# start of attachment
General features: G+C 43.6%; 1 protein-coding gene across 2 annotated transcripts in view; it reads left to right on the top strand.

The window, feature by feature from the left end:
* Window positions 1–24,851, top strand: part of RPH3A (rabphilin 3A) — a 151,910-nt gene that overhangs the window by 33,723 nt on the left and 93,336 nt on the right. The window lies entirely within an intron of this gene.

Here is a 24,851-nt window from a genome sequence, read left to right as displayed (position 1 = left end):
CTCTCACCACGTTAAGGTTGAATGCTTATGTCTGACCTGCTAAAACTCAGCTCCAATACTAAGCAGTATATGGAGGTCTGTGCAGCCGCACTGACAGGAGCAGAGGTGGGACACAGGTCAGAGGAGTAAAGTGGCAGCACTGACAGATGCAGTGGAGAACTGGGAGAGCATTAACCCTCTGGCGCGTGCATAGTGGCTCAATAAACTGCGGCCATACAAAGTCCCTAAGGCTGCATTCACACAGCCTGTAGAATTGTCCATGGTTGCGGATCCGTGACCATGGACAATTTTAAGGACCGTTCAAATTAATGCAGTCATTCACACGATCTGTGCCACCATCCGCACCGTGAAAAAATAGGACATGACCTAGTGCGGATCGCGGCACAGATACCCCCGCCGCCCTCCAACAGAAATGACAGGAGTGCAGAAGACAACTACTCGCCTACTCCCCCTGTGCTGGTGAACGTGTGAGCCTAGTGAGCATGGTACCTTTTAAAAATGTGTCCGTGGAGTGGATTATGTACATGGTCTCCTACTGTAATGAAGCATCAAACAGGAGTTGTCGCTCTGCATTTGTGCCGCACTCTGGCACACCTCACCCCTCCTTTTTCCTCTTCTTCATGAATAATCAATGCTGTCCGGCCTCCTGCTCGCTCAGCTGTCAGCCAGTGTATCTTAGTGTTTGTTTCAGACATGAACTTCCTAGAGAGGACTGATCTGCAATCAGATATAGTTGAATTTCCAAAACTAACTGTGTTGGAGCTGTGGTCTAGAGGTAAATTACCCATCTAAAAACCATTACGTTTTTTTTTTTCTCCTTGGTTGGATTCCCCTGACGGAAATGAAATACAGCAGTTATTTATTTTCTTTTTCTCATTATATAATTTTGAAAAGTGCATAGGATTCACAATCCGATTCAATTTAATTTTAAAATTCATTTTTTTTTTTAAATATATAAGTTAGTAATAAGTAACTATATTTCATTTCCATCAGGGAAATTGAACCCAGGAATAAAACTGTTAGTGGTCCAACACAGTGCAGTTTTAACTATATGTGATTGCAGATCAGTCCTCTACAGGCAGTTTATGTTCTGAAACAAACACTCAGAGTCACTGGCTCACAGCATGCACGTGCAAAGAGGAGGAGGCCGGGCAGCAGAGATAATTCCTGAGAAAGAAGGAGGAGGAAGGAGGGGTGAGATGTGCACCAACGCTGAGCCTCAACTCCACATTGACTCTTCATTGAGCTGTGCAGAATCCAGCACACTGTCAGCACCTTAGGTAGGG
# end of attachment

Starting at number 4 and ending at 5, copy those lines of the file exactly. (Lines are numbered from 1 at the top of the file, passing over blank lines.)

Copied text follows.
Here is a 24,851-nt window from a genome sequence, read left to right as displayed (position 1 = left end):
CTCTCACCACGTTAAGGTTGAATGCTTATGTCTGACCTGCTAAAACTCAGCTCCAATACTAAGCAGTATATGGAGGTCTGTGCAGCCGCACTGACAGGAGCAGAGGTGGGACACAGGTCAGAGGAGTAAAGTGGCAGCACTGACAGATGCAGTGGAGAACTGGGAGAGCATTAACCCTCTGGCGCGTGCATAGTGGCTCAATAAACTGCGGCCATACAAAGTCCCTAAGGCTGCATTCACACAGCCTGTAGAATTGTCCATGGTTGCGGATCCGTGACCATGGACAATTTTAAGGACCGTTCAAATTAATGCAGTCATTCACACGATCTGTGCCACCATCCGCACCGTGAAAAAATAGGACATGACCTAGTGCGGATCGCGGCACAGATACCCCCGCCGCCCTCCAACAGAAATGACAGGAGTGCAGAAGACAACTACTCGCCTACTCCCCCTGTGCTGGTGAACGTGTGAGCCTAGTGAGCATGGTACCTTTTAAAAATGTGTCCGTGGAGTGGATTATGTACATGGTCTCCTACTGTAATGAAGCATCAAACAGGAGTTGTCGCTCTGCATTTGTGCCGCACTCTGGCACACCTCACCCCTCCTTTTTCCTCTTCTTCATGAATAATCAATGCTGTCCGGCCTCCTGCTCGCTCAGCTGTCAGCCAGTGTATCTTAGTGTTTGTTTCAGACATGAACTTCCTAGAGAGGACTGATCTGCAATCAGATATAGTTGAATTTCCAAAACTAACTGTGTTGGAGCTGTGGTCTAGAGGTAAATTACCCATCTAAAAACCATTACGTTTTTTTTTTTCTCCTTGGTTGGATTCCCCTGACGGAAATGAAATACAGCAGTTATTTATTTTCTTTTTCTCATTATATAATTTTGAAAAGTGCATAGGATTCACAATCCGATTCAATTTAATTTTAAAATTCATTTTTTTTTTTAAATATATAAGTTAGTAATAAGTAACTATATTTCATTTCCATCAGGGAAATTGAACCCAGGAATAAAACTGTTAGTGGTCCAACACAGTGCAGTTTTAACTATATGTGATTGCAGATCAGTCCTCTACAGGCAGTTTATGTTCTGAAACAAACACTCAGAGTCACTGGCTCACAGCATGCACGTGCAAAGAGGAGGAGGCCGGGCAGCAGAGATAATTCCTGAGAAAGAAGGAGGAGGAAGGAGGGGTGAGATGTGCACCAACGCTGAGCCTCAACTCCACATTGACTCTTCATTGAGCTGTGCAGAATCCAGCACACTGTCAGCACCTTAGGTAGGG